George M. Goodwin will give a free, illustrated Zoom talk, “Woonsocket’s Gorgeous but Little-Known Synagogue,” for members and guests of the Rhode Island Historical Society on Sunday, Feb. 19, at 1:30 p.m.
Even compared to Providence’s glorious Temple Beth-El, built in 1954, B’nai Israel, constructed eight years later, is one of New England’s outstanding examples of postwar synagogue architecture, Goodwin said.
The shul’s 30 stained glass windows, designed by the Israeli painter Avigdor Arikha, are among the very best in this country, he said, and there are many other notable features, including metalwork by Ludwig Wolpert that adorns both the sanctuary and the chapel.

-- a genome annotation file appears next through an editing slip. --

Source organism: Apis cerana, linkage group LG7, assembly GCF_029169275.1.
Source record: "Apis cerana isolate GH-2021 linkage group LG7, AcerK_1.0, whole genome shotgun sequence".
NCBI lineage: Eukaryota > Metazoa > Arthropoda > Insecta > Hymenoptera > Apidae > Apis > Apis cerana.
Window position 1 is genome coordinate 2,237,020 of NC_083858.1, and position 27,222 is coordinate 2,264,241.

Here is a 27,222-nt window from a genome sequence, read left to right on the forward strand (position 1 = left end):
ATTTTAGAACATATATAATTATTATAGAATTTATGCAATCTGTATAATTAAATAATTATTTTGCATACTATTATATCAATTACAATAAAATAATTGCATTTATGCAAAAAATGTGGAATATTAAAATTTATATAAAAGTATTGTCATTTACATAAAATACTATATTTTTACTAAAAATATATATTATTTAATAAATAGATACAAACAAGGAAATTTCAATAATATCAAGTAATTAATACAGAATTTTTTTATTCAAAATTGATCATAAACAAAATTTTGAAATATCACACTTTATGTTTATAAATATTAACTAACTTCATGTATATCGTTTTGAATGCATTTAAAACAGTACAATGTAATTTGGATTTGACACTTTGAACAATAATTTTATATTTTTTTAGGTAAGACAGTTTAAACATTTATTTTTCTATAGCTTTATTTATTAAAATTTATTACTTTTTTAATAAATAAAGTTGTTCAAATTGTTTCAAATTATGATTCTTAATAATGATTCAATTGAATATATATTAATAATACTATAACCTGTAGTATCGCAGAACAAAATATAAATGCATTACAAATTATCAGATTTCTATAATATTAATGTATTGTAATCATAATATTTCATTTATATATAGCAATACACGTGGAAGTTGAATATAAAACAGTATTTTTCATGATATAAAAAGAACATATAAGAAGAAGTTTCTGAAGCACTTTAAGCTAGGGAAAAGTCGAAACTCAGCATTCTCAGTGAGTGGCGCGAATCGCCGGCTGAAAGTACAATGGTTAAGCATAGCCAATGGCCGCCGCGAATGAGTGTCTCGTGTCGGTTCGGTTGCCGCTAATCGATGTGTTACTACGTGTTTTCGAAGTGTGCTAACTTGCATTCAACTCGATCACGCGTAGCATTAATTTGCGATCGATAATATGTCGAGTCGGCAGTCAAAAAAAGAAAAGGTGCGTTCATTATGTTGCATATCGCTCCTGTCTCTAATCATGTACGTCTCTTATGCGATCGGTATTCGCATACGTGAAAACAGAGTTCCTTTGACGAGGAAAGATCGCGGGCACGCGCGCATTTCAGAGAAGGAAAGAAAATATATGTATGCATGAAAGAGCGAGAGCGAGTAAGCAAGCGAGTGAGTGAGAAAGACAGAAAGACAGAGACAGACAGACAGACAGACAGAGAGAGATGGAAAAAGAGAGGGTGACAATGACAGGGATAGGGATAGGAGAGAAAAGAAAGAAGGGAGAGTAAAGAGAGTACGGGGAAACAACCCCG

Goodwin, a past president of the Rhode Island Jewish Historical Association, has edited its annual journal for 19 years. He is also a former trustee of the Rhode Island Historical Society.
The free Zoom talk is open to the public. To register, go to www.rihs.org. Goodwin’s detailed article about B’nai Israel, published in the February 2000 issue of the society’s journal, Rhode Island History, can also be found on the society’s website.
The program is part of a series initiated by the Rhode Island Historical Society’s satellite facility, the Museum of Work and Culture, in Woonsocket.